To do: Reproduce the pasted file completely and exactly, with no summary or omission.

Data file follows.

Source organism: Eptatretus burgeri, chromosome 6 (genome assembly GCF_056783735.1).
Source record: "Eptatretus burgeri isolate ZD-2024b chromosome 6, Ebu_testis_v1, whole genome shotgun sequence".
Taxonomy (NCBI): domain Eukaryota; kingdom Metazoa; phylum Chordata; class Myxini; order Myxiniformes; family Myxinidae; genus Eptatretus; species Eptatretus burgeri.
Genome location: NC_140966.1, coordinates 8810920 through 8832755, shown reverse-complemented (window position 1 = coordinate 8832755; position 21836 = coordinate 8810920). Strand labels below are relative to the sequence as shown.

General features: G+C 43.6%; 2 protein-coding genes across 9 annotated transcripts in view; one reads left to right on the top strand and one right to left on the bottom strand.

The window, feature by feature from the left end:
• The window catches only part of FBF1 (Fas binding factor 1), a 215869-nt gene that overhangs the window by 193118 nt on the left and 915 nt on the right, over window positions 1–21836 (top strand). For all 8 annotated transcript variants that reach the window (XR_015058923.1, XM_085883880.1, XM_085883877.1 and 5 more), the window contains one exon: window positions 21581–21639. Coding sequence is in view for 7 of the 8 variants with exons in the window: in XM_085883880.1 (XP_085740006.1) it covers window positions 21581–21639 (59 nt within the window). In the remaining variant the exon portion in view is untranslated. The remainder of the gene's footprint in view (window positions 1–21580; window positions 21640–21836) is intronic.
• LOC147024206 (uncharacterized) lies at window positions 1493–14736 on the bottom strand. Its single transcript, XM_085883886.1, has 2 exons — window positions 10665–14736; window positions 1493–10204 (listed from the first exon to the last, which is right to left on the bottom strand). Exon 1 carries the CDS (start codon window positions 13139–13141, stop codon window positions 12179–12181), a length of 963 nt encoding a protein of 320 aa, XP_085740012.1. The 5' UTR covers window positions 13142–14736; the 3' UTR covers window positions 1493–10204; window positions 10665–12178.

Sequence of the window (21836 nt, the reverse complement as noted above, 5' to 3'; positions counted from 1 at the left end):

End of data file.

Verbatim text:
Source organism: Eptatretus burgeri, chromosome 6 (genome assembly GCF_056783735.1).
Source record: "Eptatretus burgeri isolate ZD-2024b chromosome 6, Ebu_testis_v1, whole genome shotgun sequence".
Taxonomy (NCBI): domain Eukaryota; kingdom Metazoa; phylum Chordata; class Myxini; order Myxiniformes; family Myxinidae; genus Eptatretus; species Eptatretus burgeri.
Genome location: NC_140966.1, coordinates 8810920 through 8832755, shown reverse-complemented (window position 1 = coordinate 8832755; position 21836 = coordinate 8810920). Strand labels below are relative to the sequence as shown.

General features: G+C 43.6%; 2 protein-coding genes across 9 annotated transcripts in view; one reads left to right on the top strand and one right to left on the bottom strand.

The window, feature by feature from the left end:
• The window catches only part of FBF1 (Fas binding factor 1), a 215869-nt gene that overhangs the window by 193118 nt on the left and 915 nt on the right, over window positions 1–21836 (top strand). For all 8 annotated transcript variants that reach the window (XR_015058923.1, XM_085883880.1, XM_085883877.1 and 5 more), the window contains one exon: window positions 21581–21639. Coding sequence is in view for 7 of the 8 variants with exons in the window: in XM_085883880.1 (XP_085740006.1) it covers window positions 21581–21639 (59 nt within the window). In the remaining variant the exon portion in view is untranslated. The remainder of the gene's footprint in view (window positions 1–21580; window positions 21640–21836) is intronic.
• LOC147024206 (uncharacterized) lies at window positions 1493–14736 on the bottom strand. Its single transcript, XM_085883886.1, has 2 exons — window positions 10665–14736; window positions 1493–10204 (listed from the first exon to the last, which is right to left on the bottom strand). Exon 1 carries the CDS (start codon window positions 13139–13141, stop codon window positions 12179–12181), a length of 963 nt encoding a protein of 320 aa, XP_085740012.1. The 5' UTR covers window positions 13142–14736; the 3' UTR covers window positions 1493–10204; window positions 10665–12178.

Sequence of the window (21836 nt, the reverse complement as noted above, 5' to 3'; positions counted from 1 at the left end):